Topband: Adding a Ground to Elevated Feed Vertical?

Herb Schoenbohm herbs at
Tue Nov 29 13:44:57 PST 2011

On 11/29/2011 5:08 PM, Mark Adams wrote:
> I've been running my vertical for a couple of weeks now and it plays very
> nicely. The setup is:
> 85' up and 42' horizontal.
> Comtek 1:1 balun at feedpoint 7' off ground.
> 3 x ~137' radials all between 7 and 13 feet (driveway crossing height) off
> the ground.
> Fed with good coax.
> VSWR at rig end of coax is 1.9:1 at 1830 kHz.
> The question is whether it is worthwhile to install a ground rod under the
> feedpoint and connect the neg side of the balun to the ground rod (or maybe
> the shell of the 259 at the bottom of the balun). I'm asking because with
> my luck I won't be able to remove the rod once it is in and I cannot
> convert this antenna to ground radials because it is close to my driveway.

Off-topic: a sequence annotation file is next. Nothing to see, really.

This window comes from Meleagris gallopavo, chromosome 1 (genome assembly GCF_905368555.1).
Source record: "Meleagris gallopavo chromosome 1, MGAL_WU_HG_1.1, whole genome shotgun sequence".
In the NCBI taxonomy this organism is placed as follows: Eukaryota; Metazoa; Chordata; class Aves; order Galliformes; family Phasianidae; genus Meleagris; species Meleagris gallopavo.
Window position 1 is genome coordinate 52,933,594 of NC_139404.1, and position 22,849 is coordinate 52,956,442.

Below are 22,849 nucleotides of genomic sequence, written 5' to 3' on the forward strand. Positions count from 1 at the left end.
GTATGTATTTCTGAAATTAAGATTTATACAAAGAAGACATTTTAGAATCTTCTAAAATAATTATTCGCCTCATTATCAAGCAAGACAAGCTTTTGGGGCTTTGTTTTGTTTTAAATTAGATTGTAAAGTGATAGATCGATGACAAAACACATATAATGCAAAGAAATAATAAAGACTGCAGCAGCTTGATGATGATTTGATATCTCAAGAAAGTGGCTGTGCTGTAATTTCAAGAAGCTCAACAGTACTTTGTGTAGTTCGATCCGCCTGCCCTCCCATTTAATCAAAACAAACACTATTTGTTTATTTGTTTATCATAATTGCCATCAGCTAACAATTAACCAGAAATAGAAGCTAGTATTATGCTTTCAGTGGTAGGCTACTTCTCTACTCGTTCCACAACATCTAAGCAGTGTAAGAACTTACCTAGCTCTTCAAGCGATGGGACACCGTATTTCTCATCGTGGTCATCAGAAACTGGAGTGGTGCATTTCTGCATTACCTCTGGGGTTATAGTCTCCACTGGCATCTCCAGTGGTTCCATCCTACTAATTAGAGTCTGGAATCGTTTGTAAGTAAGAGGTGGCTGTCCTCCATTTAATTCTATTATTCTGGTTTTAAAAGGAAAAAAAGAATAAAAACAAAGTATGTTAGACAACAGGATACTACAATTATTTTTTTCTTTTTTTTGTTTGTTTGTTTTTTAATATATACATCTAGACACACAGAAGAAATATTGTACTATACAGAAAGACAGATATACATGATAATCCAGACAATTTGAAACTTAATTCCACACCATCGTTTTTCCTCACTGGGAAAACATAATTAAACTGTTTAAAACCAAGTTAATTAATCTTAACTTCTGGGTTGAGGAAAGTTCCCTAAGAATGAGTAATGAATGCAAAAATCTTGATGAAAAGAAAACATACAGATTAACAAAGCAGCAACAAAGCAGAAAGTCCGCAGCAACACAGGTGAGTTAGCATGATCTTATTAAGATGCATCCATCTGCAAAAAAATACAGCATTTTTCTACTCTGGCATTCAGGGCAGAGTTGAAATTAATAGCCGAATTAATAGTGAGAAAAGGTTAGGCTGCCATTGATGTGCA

> OK, I could rent/borrow a horizontal boring rig.....
> 73,
> Mark K2QO
> K2 #543
> FN03ra**
> _______________________________________________
Mark,  An earth ground at the point you mentioned is valuable, not so 
much because of any change of the feed point impedance as a result, but 
since this ground can provide provides a protection against lightning.
The way you have described it a lightning bolt or  strike would need to 
travel back to you shack and rig to find a path to ground.   Having an 
earth ground at the feed point and a proper choke for draining of static 
build p on the inverted L is well worth the effort.  If you find the 
impedance change is gong the wrong way you could place the requisite 
windings between the coax  and the earth ground to isolate the RF ground 
from the electrical ground and still have the value of the protection.  
I am sure most would agree the actual change in radiation resistance all 
depends on the ground type and conductivity.

Herb Schoenbohm, KV4FZ

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